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Pat Metheny: Another Phase Dance

By Published: December 11, 2006
AAJ: The album sounds like it has a logic and continuity of its own; did you both envision the album that way from the start, did the sequencing of the tracks suggest that or did it just evolve that way? (Or am I just hearing things?)

PM: As much as I have done collaborations over the years I am actually kind of a reluctant partner. There has to be a very strong reason or impulse to do something with someone for me. With Brad, it just seemed like the most natural thing in the world—and I could say the same about the duet record with Charlie [Haden], the projects with [saxophonist] Ornette [Coleman], with [saxophonist] Mike Brecker, with [guitarist John] Sco[field], with [drummer] Jack [DeJohnette] and [pianist] Herbie [Hancock] and on down the line. Each thing has been somehow an organic outgrowth of a connection that goes pretty deep.

In this case, I agree that the connection with Brad and I has a real organic quality. When I first heard Brad on the radio one night on Joshua Redman's record MoodSwing (Warner Bros., 1994) I literally had to pull off the road. I immediately recognized him as one of my favorite musicians ever. I became a huge fan of his right away. I then got the trio record he had made on Fresh Sound from Barcelona [When I Fall in Love (Fresh Sound New Talent, 1994)] and listened to it all the time.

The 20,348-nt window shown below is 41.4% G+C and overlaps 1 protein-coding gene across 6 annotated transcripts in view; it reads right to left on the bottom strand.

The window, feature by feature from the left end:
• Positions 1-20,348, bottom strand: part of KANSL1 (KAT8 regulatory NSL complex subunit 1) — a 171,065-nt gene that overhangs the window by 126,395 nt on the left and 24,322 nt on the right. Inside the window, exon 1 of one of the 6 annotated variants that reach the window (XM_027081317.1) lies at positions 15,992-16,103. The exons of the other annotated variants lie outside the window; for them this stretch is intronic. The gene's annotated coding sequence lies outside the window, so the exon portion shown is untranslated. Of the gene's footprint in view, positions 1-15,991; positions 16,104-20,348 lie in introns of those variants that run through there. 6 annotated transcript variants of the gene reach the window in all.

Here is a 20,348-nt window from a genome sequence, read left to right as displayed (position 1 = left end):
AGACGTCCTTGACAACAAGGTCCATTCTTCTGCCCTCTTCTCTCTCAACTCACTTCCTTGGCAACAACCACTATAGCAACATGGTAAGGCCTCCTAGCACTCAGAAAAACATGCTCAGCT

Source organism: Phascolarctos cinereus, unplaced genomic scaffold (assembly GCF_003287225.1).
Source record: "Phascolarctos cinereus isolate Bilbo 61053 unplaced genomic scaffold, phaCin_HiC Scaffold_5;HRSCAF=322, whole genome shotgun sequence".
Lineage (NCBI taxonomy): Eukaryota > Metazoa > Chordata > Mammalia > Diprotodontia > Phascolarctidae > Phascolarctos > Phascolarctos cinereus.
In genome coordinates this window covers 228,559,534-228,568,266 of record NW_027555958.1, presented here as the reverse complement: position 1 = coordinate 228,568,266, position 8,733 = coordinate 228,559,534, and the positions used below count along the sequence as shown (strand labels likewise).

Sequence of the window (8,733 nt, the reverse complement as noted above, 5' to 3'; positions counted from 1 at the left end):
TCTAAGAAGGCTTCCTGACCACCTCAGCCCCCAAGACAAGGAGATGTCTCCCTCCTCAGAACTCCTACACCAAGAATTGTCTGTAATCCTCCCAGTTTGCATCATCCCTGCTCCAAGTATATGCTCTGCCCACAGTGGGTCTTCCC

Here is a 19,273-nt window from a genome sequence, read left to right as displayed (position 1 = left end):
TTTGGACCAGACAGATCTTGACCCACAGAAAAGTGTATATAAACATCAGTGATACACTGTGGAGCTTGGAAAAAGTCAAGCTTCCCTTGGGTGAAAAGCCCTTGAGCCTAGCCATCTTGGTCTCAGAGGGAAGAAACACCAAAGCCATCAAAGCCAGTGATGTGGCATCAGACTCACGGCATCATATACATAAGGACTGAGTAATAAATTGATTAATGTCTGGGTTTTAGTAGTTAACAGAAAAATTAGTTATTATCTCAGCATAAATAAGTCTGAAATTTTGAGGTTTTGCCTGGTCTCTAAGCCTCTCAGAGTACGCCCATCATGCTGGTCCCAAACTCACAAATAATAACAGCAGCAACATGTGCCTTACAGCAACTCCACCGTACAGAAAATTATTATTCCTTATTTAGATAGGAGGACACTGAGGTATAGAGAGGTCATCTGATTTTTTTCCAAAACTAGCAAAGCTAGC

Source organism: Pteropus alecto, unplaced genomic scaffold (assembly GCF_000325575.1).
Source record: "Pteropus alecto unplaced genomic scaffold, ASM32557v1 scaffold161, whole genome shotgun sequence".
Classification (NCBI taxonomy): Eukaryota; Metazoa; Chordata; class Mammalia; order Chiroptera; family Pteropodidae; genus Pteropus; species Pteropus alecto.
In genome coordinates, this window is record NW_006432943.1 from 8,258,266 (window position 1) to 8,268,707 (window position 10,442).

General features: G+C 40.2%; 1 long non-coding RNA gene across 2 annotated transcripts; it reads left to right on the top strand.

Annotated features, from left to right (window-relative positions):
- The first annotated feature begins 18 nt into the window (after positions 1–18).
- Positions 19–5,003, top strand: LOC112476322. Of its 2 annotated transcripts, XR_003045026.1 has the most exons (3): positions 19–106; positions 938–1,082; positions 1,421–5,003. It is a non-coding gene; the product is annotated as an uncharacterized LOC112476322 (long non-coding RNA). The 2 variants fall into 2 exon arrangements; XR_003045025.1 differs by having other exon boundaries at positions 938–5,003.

When I read an interview with him where he listed me as an influence I was incredibly flattered. But at the same time, it somehow made sense to me. He seemed to be interested in the same kinds of things that I have always aspired towards—especially in the area of melodic development, an area that for whatever reason seems to me have kind of fallen out of favor as musical priority among younger players.

I think that the melodic piece of the puzzle in music is the most esoteric and difficult to quantify. One the early things about Brad that struck me was the way he would keep each idea going until it organically led to the next thing. He wouldn't abandon things midstream. And I think that that same level of detail and narrative flow is at work harmonically and rhythmically with him.